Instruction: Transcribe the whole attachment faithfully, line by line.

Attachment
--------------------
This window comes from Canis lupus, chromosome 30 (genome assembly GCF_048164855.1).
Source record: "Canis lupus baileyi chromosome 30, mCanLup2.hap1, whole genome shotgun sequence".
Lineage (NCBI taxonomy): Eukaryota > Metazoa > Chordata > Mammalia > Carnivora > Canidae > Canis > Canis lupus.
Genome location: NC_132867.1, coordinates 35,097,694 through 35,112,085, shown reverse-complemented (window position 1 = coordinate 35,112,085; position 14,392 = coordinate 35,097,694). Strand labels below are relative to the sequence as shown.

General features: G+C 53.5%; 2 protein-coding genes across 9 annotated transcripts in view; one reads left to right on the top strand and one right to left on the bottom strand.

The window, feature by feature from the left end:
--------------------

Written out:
This window comes from Canis lupus, chromosome 30 (genome assembly GCF_048164855.1).
Source record: "Canis lupus baileyi chromosome 30, mCanLup2.hap1, whole genome shotgun sequence".
Lineage (NCBI taxonomy): Eukaryota > Metazoa > Chordata > Mammalia > Carnivora > Canidae > Canis > Canis lupus.
Genome location: NC_132867.1, coordinates 35,097,694 through 35,112,085, shown reverse-complemented (window position 1 = coordinate 35,112,085; position 14,392 = coordinate 35,097,694). Strand labels below are relative to the sequence as shown.

General features: G+C 53.5%; 2 protein-coding genes across 9 annotated transcripts in view; one reads left to right on the top strand and one right to left on the bottom strand.

The window, feature by feature from the left end: